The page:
Web Holding the VoD Ad Advantage
Blame cable's dynamic ad insertion technology, or at least its lack of broad deployment.
"We couldn’t dynamically serve ads into those VoD streams. We couldn’t monetize that content through [VoD] advertising; therefore we went to online as the obvious alternative to that," Disney/ABC Digital Media Group vice president of digital media advertising Rick Mandler said here at this week's National Association for Multi-Ethnicity in Communications (NAMIC) Conference.
ABC has begun to distribute Castle, Cougar Town, and other prime-time series through free VoD channels available on systems owned by Cox Communications Inc. , Cablevision Systems Corp. (NYSE: CVC), and other cable MSOs. But online, it distributes nearly its entire library of entertainment and news programming, Mandler said.
Mandler said that dynamic ad insertion technology is available that could help ABC and other programmers generate more ad revenue through VoD distribution, but he noted that cable operators haven't widely deployed it.
Placing advertising in cable VoD programs “has been a struggle,” Scripps Networks SVP for affiliate strategy and business development Tamara Franklin said. Franklin noted that that cable VoD platforms typically require long lead times for advertisers, and the limited availability of dynamic ad insertion technology has also thwarted the sector.
"The business isn’t there yet. I think authentication presents an interesting opportunity -- a lot that that VoD can’t keep up with," Franklin said, touting the potential of TV Everywhere sites such as Comcast Corp. (Nasdaq: CMCSA, CMCSK)'s Fancast Xfinity TV. The advertising community has embraced online video, she added.
Joe Matarese, vice president and GM of the on-demand division at Arris Group Inc. (Nasdaq: ARRS), said his company began selling dynamic ad insertion gear about five years ago. "I cringe when people say we don’t have this capability," he said. (See Arris VoD Back Office Gets Smarter, Cox, NBC Test Dynamic VoD Ads and Bresnan Tests Dynamic VoD Ads.)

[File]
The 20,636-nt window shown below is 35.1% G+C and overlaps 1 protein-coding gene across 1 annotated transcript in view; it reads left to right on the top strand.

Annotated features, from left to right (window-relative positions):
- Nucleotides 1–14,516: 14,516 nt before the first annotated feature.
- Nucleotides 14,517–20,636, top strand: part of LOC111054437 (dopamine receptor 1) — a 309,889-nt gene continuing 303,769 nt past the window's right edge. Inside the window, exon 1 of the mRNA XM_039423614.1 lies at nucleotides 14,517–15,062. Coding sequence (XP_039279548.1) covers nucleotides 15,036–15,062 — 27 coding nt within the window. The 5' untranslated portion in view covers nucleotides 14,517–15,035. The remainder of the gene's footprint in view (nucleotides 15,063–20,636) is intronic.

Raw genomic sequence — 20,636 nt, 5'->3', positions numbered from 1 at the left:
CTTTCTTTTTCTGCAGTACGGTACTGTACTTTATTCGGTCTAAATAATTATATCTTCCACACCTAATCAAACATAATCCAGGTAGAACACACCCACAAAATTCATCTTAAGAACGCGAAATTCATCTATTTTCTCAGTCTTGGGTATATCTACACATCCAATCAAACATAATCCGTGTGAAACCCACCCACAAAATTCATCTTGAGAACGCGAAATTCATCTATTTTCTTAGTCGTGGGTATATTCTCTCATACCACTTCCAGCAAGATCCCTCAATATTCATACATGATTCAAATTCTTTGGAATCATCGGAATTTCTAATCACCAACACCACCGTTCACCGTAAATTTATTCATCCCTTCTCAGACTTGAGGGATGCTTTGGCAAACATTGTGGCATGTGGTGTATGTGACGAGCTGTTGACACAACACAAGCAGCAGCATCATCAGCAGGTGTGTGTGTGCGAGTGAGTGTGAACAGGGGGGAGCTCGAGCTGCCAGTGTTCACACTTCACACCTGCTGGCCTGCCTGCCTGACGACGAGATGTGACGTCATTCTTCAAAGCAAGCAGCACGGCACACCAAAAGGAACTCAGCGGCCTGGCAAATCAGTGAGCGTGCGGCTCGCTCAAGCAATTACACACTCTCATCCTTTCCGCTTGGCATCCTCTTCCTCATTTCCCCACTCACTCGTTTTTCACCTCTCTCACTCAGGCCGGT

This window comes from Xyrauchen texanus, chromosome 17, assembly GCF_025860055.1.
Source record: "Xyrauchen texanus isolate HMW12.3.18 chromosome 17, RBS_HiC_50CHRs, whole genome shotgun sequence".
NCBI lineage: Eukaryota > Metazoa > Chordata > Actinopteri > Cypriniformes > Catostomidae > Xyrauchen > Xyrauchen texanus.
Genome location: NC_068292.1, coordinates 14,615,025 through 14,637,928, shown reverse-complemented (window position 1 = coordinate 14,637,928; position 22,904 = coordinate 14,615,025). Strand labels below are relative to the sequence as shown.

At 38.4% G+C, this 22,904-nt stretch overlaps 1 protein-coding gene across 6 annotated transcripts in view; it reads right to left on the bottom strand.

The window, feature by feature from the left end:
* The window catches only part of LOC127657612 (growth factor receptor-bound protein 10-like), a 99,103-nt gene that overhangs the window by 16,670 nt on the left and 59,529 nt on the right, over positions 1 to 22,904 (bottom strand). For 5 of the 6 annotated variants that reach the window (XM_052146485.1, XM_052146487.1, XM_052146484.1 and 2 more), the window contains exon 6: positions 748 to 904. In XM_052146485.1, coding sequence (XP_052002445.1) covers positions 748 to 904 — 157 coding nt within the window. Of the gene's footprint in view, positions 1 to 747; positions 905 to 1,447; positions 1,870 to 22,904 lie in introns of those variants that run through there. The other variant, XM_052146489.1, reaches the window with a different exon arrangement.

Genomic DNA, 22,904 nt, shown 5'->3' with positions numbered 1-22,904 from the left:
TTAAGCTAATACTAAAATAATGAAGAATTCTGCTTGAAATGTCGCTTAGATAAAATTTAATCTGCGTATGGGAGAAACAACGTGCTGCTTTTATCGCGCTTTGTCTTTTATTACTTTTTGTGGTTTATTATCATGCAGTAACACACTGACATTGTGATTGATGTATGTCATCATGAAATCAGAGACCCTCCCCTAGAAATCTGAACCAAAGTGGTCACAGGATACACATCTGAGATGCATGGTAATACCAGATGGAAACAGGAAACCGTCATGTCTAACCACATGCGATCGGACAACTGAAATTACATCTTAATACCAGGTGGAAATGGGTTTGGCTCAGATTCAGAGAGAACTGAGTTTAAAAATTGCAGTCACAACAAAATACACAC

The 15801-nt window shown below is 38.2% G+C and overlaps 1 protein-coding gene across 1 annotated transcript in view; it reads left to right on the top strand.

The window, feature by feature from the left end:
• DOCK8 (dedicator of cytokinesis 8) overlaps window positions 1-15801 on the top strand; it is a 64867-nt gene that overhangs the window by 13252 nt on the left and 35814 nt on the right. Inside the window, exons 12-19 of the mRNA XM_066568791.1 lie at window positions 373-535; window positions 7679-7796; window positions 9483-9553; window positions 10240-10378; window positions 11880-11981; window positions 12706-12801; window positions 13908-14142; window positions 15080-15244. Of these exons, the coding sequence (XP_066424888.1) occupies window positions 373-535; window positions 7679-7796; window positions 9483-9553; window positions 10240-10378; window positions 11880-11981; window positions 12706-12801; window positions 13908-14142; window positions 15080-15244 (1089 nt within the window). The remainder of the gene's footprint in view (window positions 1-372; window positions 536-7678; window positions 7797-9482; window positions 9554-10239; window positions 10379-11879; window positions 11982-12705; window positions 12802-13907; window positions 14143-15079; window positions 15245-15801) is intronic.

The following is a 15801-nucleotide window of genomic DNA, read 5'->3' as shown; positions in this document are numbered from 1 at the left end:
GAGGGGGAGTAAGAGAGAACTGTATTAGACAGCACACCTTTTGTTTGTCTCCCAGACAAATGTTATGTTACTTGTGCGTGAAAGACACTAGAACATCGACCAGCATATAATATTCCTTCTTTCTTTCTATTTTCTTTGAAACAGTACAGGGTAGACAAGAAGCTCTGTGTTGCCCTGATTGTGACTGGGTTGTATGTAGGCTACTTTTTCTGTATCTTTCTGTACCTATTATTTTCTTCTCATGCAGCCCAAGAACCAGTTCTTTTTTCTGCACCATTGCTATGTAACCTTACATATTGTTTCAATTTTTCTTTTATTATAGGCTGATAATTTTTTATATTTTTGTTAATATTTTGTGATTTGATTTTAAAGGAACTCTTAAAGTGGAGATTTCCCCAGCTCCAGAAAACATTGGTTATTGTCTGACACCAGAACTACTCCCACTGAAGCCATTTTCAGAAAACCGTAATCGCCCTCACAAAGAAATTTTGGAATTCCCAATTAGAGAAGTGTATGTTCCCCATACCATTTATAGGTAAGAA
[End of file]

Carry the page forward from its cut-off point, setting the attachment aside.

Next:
BET EVP Martez Moore said that BET is more selective about the content that distributes online, noting that while more viewers are consuming content online, the revenue hasn’t followed.
"We make billions of dollars with our content through our linear platforms, but in terms of where the digital platform[s] are, they're so nascent. The dollars we make in the digital sphere -- it's more like tens of millions, perhaps hundreds of millions. But it's certainly not billions," Moore said.
The panelists were also bullish on the prospects of distributing content to the iPad and other mobile devices. "I think there will be a very healthy and vibrant tablet market," Discovery Communications Inc. (Nasdaq: DISCA, DISCB, DISCK) SVP of digital media operations Douglas Craig said.
Mandler said about 300,000 iPad owners have downloaded the ABC News iPad application.
The panel was split on whether Google (Nasdaq: GOOG) will be successful with its Google TV venture. "History is replete with failed companies that have tried to get consumers to adopt another set-top box," Mandler said.
Craig said it would be difficult for Google to succeed with a standalone set-top box, but that the company could perform well with Google TV if it can team up with cable MSOs, satellite-TV firms (Dish Network LLC (Nasdaq: DISH) is already on board), or over-the-top programming companies. “If anyone can pull it off, it's probably going to be [Google]," Craig said. (See Google TV Comes Out, the World Tunes In and Google TV to Launch Oct. 17?)
— Steve Donohue, Special to Light Reading Cable